13490Re: Two Types of Meditation: A Yantra story
- Dec 16, 2004Thanks, Bob -
When I first came across the "Yantra" meditation,
I had just opened an office, as part of an holistic
health center (way back in 1981). My focus was
on stress, weight control, smoking cessation,
and sports improvement - using meditation/hypnosis/
While waiting for a client one afternoon, I opened
the Yantra book and spent about 20 minutes looking
at a geometric design of yellow and purple with
a red center. When the client came in I closed the book.
On a guided meditation, the client was asked
to see herself walking along a path in a field
and finding a tree stump to sit on. Then she
told that she would see a flower right across
from where she sat down, and she was
asked to focus on the flower while I continued
to talk to her achieving her specific goal.
Near the close of the session, I asked her
to describe the flower she had seen. She
precisely described the colors and arrangement
of the Yantra I had meditated upon while
waiting for her. I was a little startled.
The following day, again while waiting for
a client, I did different Yantra meditation.
Hoping to dismiss the "coincidence" of
the day before, I asked this clilent, who
wanted to quit smoking, to also see a
flower as part of his guided meditation.
You guessed it....he also described the
same colors and pattern of the Yantra I
had seen earlier. This time it kind of
freaked me out.
I've never tried it again. But it gives me
pause before blithely denying the
possibility of "transmission" in the guru/
--- In firstname.lastname@example.org,
medit8ionsociety <no_reply@y...> wrote:
> From the Concepts of Meditation section of our web site,
> Station http://www.meditationsociety.comOne is
> Two Types of Meditation: Stabilizing and Analytical
> Tibetan Buddhism speaks of two different types of meditation.
> Stabilizing and could be characterized by a type of "mindless"an
> repetition of a word or phrase (mantra/japa) or by simply doing
> action over and over like yantra (the continual gazing at anobject,
> ie: a picture or statue of a deity, the symbol for OM, a flame,at a
> etc.). The other type of meditation is Analytical. In this form, the
> practitioner doesn't simply repeat a word over and over or look
> picture repeatedly. The meditator would try to understandeverything
> they know or everything that can be known about the object oftheir
> attention. As an example of the difference between a stabilizingand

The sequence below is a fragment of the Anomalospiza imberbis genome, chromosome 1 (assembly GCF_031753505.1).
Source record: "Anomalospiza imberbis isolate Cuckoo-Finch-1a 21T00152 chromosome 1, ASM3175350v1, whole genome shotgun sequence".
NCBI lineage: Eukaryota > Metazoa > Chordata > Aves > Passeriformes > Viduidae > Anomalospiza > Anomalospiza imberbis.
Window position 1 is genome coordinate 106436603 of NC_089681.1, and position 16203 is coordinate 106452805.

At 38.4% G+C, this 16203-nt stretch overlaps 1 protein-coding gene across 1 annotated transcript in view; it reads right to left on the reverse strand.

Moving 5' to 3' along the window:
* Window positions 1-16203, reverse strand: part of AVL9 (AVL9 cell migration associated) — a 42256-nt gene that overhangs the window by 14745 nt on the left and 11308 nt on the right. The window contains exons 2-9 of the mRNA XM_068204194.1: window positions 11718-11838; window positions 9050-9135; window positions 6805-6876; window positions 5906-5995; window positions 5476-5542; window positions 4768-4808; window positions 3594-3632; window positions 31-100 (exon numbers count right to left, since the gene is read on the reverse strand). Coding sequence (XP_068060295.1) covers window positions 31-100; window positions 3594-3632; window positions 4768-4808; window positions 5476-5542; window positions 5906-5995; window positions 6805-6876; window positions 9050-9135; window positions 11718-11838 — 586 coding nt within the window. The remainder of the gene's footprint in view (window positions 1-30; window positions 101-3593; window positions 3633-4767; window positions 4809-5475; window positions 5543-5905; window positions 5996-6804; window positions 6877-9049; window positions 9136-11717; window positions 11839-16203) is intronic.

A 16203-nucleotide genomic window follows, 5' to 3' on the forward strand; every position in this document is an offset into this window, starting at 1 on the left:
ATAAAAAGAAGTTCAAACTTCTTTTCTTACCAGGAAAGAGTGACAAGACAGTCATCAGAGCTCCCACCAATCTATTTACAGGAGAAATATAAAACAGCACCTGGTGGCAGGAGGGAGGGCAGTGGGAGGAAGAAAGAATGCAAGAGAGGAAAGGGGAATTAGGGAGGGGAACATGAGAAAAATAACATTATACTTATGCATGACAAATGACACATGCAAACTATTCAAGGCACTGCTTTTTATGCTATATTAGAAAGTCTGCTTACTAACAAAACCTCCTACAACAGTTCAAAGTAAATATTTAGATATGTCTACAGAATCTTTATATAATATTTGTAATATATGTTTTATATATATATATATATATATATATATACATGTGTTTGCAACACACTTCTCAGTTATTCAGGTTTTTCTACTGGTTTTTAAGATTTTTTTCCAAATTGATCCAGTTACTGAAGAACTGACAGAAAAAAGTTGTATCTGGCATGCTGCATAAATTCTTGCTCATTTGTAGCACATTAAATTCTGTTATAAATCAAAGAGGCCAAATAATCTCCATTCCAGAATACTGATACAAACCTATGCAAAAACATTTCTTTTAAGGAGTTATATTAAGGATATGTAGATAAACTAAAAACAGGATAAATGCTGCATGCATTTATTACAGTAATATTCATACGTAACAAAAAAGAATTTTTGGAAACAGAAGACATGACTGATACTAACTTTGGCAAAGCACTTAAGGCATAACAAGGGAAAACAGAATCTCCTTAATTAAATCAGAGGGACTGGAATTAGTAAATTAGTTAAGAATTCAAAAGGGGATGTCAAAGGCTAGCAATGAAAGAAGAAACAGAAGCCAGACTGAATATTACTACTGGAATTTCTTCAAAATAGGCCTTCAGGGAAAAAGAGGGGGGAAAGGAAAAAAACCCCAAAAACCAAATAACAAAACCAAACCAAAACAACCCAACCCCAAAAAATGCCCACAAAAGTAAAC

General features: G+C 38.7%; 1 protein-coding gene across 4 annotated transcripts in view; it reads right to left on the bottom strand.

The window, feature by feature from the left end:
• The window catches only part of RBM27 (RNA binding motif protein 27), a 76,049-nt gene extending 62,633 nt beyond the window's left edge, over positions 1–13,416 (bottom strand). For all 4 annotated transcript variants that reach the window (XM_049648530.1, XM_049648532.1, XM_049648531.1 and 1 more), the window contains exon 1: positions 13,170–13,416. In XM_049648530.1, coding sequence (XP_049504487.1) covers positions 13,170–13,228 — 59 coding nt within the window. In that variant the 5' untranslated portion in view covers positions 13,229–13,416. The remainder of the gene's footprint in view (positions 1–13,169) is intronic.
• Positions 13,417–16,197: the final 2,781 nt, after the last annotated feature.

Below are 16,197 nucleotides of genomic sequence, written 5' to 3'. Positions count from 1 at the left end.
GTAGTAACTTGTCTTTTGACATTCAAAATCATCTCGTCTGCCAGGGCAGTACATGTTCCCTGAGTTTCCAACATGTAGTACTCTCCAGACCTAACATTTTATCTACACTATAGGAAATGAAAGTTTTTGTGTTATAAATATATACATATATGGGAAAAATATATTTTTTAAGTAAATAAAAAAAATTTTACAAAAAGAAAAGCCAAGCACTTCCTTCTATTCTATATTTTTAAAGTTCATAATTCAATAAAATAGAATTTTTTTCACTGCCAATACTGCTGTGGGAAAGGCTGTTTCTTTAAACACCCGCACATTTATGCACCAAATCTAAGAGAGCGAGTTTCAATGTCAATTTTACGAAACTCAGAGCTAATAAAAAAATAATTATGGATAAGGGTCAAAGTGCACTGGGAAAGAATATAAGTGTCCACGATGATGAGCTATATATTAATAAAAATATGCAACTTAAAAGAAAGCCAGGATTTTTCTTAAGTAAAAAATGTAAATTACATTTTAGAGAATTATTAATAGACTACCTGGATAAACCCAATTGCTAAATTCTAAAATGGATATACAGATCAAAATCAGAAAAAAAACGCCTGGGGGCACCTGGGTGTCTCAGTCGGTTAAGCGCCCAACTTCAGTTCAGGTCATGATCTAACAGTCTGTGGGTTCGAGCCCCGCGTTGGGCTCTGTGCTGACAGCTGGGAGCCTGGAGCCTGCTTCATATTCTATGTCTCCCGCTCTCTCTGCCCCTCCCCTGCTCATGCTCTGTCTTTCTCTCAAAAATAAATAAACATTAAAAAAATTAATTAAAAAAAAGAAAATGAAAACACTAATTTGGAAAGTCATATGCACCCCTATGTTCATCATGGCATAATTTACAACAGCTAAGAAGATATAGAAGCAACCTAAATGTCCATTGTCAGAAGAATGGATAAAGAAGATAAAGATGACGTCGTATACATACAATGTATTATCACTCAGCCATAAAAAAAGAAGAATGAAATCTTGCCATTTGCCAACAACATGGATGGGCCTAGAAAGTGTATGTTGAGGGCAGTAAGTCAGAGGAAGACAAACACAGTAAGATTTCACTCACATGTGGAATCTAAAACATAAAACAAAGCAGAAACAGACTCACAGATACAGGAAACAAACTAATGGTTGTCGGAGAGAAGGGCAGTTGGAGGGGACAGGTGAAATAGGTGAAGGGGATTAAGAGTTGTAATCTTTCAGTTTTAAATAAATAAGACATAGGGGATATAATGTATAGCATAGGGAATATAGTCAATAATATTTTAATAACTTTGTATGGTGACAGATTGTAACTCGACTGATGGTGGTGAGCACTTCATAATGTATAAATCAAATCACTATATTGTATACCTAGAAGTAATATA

> an analytical meditation, let's use the word peace. You couldrepeat
> peace, peace, peace, ad infinitum and eventually go deeperand deeper
> into a state of quietude that could be described as Peace. Thisis
> very nice but perhaps might not be fulfilling relative to anincrease
> in understanding about peace. This is where analyticalmeditation
> might bring a benefit. The meditator who is trained in analyticalonce
> methodology might also start by repeating the word peace, but
> firmly concentrated on it would then proceed to analyzingeverything
> they knew about peace. They might think about the things thatbring
> them peace like swimming, or eating, or maybe holding ababy. They
> may also think about the things that make them lose theirpeace like
> their boss, or unfulfilled desires, or driving in heavy traffic. Ineverything
> theory, eventually, if they kept at it, they would connect
> in the universe, because everything is in some way connectedwith
> peace (Einstein's' theory of relativity - all things are relative toback
> everything else). But what actually happens is that the object of
> your meditation starts to present itself to you and you can sit
> in your minds-eye and simply witness your Higher Mind revealevery
> aspect of peace to you. Your inner Witness, who is your RealSelf, is
> always receiving, knowing, and at one with everything and oncewe
> remove the false concept that we are different (a body, a mind,an
> emotion, even a separate soul) from it, we will know and be atone
> with everything. Our consciousness awakens to its real naturalof
> infinite, eternal Peace, Love, Knowledge, and Bliss, and we liveSo, to
> happily ever after. This is the state known as Contemplation.
> summarize, you start by Concentrating, then Meditate by theis
> analytical method, and then this segues into Contemplation. It
> then when all the ???'s turn into !!!.The Tibetans Buddhistsconsider
> analytical meditation techniques to be superior to thestabilizing.
> For you, now, it may be possible that this may bring about theresult
> you seek.
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